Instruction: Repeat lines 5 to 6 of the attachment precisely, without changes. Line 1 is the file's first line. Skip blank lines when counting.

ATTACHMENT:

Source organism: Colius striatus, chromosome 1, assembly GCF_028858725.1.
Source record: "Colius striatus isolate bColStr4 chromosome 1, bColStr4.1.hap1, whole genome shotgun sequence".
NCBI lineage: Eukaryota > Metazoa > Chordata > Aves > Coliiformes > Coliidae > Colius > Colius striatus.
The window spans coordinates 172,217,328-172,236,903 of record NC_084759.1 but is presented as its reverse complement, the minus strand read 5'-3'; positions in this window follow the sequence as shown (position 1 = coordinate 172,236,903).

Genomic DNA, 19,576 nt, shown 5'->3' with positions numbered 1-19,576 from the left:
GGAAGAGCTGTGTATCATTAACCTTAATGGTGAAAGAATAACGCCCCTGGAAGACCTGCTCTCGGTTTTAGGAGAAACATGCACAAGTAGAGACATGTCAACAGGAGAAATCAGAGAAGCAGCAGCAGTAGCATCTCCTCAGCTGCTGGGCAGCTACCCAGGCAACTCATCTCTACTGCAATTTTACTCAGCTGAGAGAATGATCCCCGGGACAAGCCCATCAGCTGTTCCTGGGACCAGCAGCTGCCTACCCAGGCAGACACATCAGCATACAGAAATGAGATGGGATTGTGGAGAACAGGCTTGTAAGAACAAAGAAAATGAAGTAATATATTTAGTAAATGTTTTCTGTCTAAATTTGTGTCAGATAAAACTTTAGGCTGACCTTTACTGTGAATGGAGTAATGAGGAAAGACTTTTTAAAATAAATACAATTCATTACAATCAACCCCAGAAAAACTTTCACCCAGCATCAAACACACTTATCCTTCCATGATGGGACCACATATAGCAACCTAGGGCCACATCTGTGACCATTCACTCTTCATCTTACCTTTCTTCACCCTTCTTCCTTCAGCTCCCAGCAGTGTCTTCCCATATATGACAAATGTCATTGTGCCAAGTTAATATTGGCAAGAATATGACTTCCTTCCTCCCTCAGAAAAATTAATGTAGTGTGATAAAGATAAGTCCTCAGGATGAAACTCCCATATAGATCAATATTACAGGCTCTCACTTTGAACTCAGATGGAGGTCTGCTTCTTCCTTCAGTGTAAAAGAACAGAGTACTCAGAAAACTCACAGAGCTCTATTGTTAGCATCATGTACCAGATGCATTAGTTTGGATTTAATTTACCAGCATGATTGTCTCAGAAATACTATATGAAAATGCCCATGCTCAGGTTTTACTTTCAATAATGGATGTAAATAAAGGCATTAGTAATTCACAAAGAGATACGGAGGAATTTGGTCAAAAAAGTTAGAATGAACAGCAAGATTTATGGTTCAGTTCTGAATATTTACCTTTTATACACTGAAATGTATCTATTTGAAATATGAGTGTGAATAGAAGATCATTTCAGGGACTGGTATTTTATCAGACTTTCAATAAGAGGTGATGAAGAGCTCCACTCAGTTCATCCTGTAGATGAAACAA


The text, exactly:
Genomic DNA, 19,576 nt, shown 5'->3' with positions numbered 1-19,576 from the left:
GGAAGAGCTGTGTATCATTAACCTTAATGGTGAAAGAATAACGCCCCTGGAAGACCTGCTCTCGGTTTTAGGAGAAACATGCACAAGTAGAGACATGTCAACAGGAGAAATCAGAGAAGCAGCAGCAGTAGCATCTCCTCAGCTGCTGGGCAGCTACCCAGGCAACTCATCTCTACTGCAATTTTACTCAGCTGAGAGAATGATCCCCGGGACAAGCCCATCAGCTGTTCCTGGGACCAGCAGCTGCCTACCCAGGCAGACACATCAGCATACAGAAATGAGATGGGATTGTGGAGAACAGGCTTGTAAGAACAAAGAAAATGAAGTAATATATTTAGTAAATGTTTTCTGTCTAAATTTGTGTCAGATAAAACTTTAGGCTGACCTTTACTGTGAATGGAGTAATGAGGAAAGACTTTTTAAAATAAATACAATTCATTACAATCAACCCCAGAAAAACTTTCACCCAGCATCAAACACACTTATCCTTCCATGATGGGACCACATATAGCAACCTAGGGCCACATCTGTGACCATTCACTCTTCATCTTACCTTTCTTCACCCTTCTTCCTTCAGCTCCCAGCAGTGTCTTCCCATATATGACAAATGTCATTGTGCCAAGTTAATATTGGCAAGAATATGACTTCCTTCCTCCCTCAGAAAAATTAATGTAGTGTGATAAAGATAAGTCCTCAGGATGAAACTCCCATATAGATCAATATTACAGGCTCTCACTTTGAACTCAGATGGAGGTCTGCTTCTTCCTTCAGTGTAAAAGAACAGAGTACTCAGAAAACTCACAGAGCTCTATTGTTAGCATCATGTACCAGATGCATTAGTTTGGATTTAATTTACCAGCATGATTGTCTCAGAAATACTATATGAAAATGCCCATGCTCAGGTTTTACTTTCAATAATGGATGTAAATAAAGGCATTAGTAATTCACAAAGAGATACGGAGGAATTTGGTCAAAAAAGTTAGAATGAACAGCAAGATTTATGGTTCAGTTCTGAATATTTACCTTTTATACACTGAAATGTATCTATTTGAAATATGAGTGTGAATAGAAGATCATTTCAGGGACTGGTATTTTATCAGACTTTCAATAAGAGGTGATGAAGAGCTCCACTCAGTTCATCCTGTAGATGAAACAA